Reacting to the “Emirates Declaration on Sustainable Agriculture, Resilient Food Systems and Climate Action” launched by the COP28 Presidency today, Teresa Anderson, ActionAid International’s global lead on climate justice, says:
“Industrial agriculture is the second largest source of global greenhouse gas emissions, largely due to its reliance on fossil-fueled fertilizers and its role in driving deforestation and factory farming of livestock. At the same time, agriculture is the sector most vulnerable to climate impacts. As corporations have taken control over our most basic human needs, the world’s food systems have become complicit in their own destruction.
“Today’s launch of the Emirates Declaration by the COP28 presidency is a missed opportunity to take the bull by the horns when it comes to agriculture. A focus on smallholder farmers and greater integration between climate and agriculture strategies are to be welcomed. However, the Declaration’s blend of generic and inoffensive commitments does not diagnose or address the issues that drive injustice, vulnerability, and climate change in our food systems. The emphasis on so-called ‘innovation’ and international trade risks casting exploitative industrial agribusiness corporations as the solution instead of the problem.”
Tristan Quinn-Thibodeau, Senior Campaigner for ActionAid USA, said:
“The industrial model of agriculture – which was only developed in the 20th century – has been a major driver of both the climate crisis and the biodiversity crisis due to the environmentally destructive farming techniques, fossil fuels, and toxic chemicals it requires. Yet this Declaration makes no mention of the deep and fundamental problems of industrial agriculture and does not acknowledge that our agricultural system must evolve beyond it.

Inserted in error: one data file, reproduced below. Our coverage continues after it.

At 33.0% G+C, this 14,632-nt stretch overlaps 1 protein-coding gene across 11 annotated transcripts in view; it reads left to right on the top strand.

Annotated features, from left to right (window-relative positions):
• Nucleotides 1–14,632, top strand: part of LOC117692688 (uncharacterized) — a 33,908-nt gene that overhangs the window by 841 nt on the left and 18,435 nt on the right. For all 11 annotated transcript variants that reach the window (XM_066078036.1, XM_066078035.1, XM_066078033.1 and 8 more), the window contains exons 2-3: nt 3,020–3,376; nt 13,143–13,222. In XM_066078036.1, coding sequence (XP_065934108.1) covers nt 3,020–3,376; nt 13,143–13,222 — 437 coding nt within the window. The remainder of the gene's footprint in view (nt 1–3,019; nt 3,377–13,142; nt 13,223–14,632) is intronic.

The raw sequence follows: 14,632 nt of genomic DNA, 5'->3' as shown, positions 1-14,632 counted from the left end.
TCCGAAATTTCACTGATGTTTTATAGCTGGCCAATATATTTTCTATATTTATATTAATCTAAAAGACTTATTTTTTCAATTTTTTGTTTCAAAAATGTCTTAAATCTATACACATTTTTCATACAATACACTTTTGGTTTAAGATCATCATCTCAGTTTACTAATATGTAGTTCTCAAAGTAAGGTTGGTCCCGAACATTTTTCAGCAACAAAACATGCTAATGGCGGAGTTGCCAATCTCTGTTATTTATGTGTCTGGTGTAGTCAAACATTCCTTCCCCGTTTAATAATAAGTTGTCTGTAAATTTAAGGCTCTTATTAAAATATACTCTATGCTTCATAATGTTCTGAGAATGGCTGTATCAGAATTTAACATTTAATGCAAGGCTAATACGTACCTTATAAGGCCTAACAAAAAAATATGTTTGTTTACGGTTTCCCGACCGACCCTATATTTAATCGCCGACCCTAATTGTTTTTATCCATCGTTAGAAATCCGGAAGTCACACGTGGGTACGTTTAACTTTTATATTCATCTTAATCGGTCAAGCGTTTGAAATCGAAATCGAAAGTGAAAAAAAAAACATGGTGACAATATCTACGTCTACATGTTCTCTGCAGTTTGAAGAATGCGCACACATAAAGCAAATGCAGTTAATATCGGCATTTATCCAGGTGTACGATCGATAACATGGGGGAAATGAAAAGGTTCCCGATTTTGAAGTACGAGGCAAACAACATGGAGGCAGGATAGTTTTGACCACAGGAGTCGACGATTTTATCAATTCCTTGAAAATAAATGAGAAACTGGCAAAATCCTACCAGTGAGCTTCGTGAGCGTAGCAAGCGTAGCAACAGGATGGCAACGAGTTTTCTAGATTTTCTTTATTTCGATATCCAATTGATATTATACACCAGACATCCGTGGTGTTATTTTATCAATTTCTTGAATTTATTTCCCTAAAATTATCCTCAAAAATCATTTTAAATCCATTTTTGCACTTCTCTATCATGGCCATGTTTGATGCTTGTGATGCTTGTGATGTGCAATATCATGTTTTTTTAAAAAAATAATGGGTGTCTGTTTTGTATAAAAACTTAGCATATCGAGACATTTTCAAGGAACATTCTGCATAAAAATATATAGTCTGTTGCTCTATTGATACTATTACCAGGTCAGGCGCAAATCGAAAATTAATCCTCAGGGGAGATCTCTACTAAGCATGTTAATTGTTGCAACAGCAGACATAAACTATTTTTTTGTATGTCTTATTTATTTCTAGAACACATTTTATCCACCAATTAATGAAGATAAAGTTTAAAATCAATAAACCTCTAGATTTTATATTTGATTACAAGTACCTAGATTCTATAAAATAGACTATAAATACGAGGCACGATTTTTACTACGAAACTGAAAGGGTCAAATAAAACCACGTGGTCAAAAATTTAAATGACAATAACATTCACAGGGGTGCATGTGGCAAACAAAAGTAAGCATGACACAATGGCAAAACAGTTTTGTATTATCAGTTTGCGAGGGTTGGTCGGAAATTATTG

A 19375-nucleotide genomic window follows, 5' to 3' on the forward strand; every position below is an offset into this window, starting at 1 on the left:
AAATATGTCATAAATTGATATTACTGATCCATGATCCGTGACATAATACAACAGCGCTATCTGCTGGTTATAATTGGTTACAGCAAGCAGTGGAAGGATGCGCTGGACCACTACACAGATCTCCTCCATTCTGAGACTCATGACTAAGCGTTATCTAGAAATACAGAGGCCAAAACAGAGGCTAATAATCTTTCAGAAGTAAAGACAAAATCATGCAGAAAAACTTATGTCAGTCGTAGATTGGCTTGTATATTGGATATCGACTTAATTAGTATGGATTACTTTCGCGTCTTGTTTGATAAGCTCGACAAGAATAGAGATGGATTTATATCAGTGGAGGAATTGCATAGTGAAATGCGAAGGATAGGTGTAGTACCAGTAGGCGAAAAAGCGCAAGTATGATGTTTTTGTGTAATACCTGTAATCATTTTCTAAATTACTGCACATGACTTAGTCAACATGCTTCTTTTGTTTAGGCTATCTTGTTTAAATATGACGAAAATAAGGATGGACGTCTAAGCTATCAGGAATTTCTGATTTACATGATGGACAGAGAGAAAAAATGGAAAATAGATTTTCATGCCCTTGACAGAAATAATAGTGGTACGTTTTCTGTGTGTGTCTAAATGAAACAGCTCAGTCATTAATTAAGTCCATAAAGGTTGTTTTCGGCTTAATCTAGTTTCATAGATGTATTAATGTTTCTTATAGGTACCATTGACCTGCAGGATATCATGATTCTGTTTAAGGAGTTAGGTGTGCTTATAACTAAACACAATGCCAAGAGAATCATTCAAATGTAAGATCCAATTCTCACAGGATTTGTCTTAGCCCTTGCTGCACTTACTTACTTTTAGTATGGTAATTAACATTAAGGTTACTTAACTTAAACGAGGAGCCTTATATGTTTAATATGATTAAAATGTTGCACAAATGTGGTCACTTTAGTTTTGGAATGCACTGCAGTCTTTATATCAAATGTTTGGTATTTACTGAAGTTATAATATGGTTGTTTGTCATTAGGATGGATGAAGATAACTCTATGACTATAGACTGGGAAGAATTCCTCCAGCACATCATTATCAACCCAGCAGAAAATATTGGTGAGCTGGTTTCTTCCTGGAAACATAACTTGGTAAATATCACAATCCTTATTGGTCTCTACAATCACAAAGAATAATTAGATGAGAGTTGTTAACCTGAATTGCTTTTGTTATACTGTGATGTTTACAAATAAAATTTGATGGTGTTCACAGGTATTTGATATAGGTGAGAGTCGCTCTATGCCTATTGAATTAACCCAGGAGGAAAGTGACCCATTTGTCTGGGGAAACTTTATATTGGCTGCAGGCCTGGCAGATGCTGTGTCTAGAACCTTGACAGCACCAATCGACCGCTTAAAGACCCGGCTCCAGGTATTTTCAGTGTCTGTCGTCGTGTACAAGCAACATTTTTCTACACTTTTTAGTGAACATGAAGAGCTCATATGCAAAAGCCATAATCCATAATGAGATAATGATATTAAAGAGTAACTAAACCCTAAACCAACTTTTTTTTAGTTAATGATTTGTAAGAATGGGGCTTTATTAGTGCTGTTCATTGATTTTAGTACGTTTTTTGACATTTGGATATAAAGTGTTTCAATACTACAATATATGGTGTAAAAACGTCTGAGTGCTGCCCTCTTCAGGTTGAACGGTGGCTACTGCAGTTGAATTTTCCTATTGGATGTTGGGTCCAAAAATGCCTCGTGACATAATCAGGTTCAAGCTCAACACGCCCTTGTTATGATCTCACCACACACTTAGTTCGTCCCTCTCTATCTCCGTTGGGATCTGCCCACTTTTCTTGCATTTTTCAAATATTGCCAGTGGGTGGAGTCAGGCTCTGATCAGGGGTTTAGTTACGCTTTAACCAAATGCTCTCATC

New science, as well as the work and practice of smallholder rural communities around the world, are showing that smaller-scale food systems based on ecological principles can be more productive and more resilient than industrial agriculture while also providing better incomes for food producers and ensuring food security and nutrition. It is through scaling up and scaling out ecological agriculture that centers small-scale producers that we can ensure the right to food now and into the future.”
For media requests, please email Christal.James@actionaid.org or call 704 665 9743.
Spokespeople are available:
- Tristan Quinn-Thibodeau is currently here in the U.S. and available for interviews.
- Teresa Anderson is at COP28 and available for interviews and media engagements.
ActionAid is a global federation working with more than 15 million people living in more than 40 of the world’s poorest countries. We want to see a just, fair, and sustainable world in which everybody enjoys the right to a life of dignity and freedom from poverty and oppression. We work to achieve social justice and gender equality and to eradicate poverty.